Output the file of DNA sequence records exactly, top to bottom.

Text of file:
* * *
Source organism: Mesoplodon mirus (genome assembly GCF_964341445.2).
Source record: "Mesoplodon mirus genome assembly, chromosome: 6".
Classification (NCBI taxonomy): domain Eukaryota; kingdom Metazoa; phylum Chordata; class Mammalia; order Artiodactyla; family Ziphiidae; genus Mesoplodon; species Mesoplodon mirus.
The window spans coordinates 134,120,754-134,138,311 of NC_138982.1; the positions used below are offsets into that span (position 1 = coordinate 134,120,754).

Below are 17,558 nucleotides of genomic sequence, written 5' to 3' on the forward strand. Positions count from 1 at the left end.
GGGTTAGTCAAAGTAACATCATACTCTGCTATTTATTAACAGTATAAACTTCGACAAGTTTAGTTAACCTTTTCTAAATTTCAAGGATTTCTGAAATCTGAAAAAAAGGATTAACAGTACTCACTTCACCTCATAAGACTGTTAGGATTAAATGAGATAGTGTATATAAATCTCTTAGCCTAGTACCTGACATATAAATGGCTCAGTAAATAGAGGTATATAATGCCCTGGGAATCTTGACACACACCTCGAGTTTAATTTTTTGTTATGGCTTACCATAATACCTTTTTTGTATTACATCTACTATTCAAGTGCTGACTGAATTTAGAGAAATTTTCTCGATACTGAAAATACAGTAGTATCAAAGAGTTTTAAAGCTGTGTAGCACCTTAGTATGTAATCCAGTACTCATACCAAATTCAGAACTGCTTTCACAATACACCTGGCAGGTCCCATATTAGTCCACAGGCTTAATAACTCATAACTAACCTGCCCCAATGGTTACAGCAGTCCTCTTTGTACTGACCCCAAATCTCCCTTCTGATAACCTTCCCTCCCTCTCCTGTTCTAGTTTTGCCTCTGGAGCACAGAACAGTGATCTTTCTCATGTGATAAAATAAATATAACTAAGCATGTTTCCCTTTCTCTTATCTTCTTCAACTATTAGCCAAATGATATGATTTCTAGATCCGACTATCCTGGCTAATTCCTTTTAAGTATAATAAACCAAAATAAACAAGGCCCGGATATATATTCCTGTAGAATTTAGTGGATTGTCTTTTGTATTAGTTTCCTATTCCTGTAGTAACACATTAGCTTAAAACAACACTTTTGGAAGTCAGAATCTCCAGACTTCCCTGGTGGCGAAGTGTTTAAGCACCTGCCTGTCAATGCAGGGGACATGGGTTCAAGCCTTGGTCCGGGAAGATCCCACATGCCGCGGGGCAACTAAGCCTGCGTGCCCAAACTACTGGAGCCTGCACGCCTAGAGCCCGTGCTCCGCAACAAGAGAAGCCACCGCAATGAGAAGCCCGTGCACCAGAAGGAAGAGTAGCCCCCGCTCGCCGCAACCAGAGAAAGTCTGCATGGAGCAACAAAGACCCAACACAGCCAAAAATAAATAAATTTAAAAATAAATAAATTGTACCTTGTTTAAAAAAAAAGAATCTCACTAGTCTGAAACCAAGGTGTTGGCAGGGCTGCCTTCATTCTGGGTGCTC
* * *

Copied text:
Source organism: Mesoplodon mirus (genome assembly GCF_964341445.2).
Source record: "Mesoplodon mirus genome assembly, chromosome: 6".
Classification (NCBI taxonomy): domain Eukaryota; kingdom Metazoa; phylum Chordata; class Mammalia; order Artiodactyla; family Ziphiidae; genus Mesoplodon; species Mesoplodon mirus.
The window spans coordinates 134,120,754-134,138,311 of NC_138982.1; the positions used below are offsets into that span (position 1 = coordinate 134,120,754).

Below are 17,558 nucleotides of genomic sequence, written 5' to 3' on the forward strand. Positions count from 1 at the left end.
GGGTTAGTCAAAGTAACATCATACTCTGCTATTTATTAACAGTATAAACTTCGACAAGTTTAGTTAACCTTTTCTAAATTTCAAGGATTTCTGAAATCTGAAAAAAAGGATTAACAGTACTCACTTCACCTCATAAGACTGTTAGGATTAAATGAGATAGTGTATATAAATCTCTTAGCCTAGTACCTGACATATAAATGGCTCAGTAAATAGAGGTATATAATGCCCTGGGAATCTTGACACACACCTCGAGTTTAATTTTTTGTTATGGCTTACCATAATACCTTTTTTGTATTACATCTACTATTCAAGTGCTGACTGAATTTAGAGAAATTTTCTCGATACTGAAAATACAGTAGTATCAAAGAGTTTTAAAGCTGTGTAGCACCTTAGTATGTAATCCAGTACTCATACCAAATTCAGAACTGCTTTCACAATACACCTGGCAGGTCCCATATTAGTCCACAGGCTTAATAACTCATAACTAACCTGCCCCAATGGTTACAGCAGTCCTCTTTGTACTGACCCCAAATCTCCCTTCTGATAACCTTCCCTCCCTCTCCTGTTCTAGTTTTGCCTCTGGAGCACAGAACAGTGATCTTTCTCATGTGATAAAATAAATATAACTAAGCATGTTTCCCTTTCTCTTATCTTCTTCAACTATTAGCCAAATGATATGATTTCTAGATCCGACTATCCTGGCTAATTCCTTTTAAGTATAATAAACCAAAATAAACAAGGCCCGGATATATATTCCTGTAGAATTTAGTGGATTGTCTTTTGTATTAGTTTCCTATTCCTGTAGTAACACATTAGCTTAAAACAACACTTTTGGAAGTCAGAATCTCCAGACTTCCCTGGTGGCGAAGTGTTTAAGCACCTGCCTGTCAATGCAGGGGACATGGGTTCAAGCCTTGGTCCGGGAAGATCCCACATGCCGCGGGGCAACTAAGCCTGCGTGCCCAAACTACTGGAGCCTGCACGCCTAGAGCCCGTGCTCCGCAACAAGAGAAGCCACCGCAATGAGAAGCCCGTGCACCAGAAGGAAGAGTAGCCCCCGCTCGCCGCAACCAGAGAAAGTCTGCATGGAGCAACAAAGACCCAACACAGCCAAAAATAAATAAATTTAAAAATAAATAAATTGTACCTTGTTTAAAAAAAAAGAATCTCACTAGTCTGAAACCAAGGTGTTGGCAGGGCTGCCTTCATTCTGGGTGCTC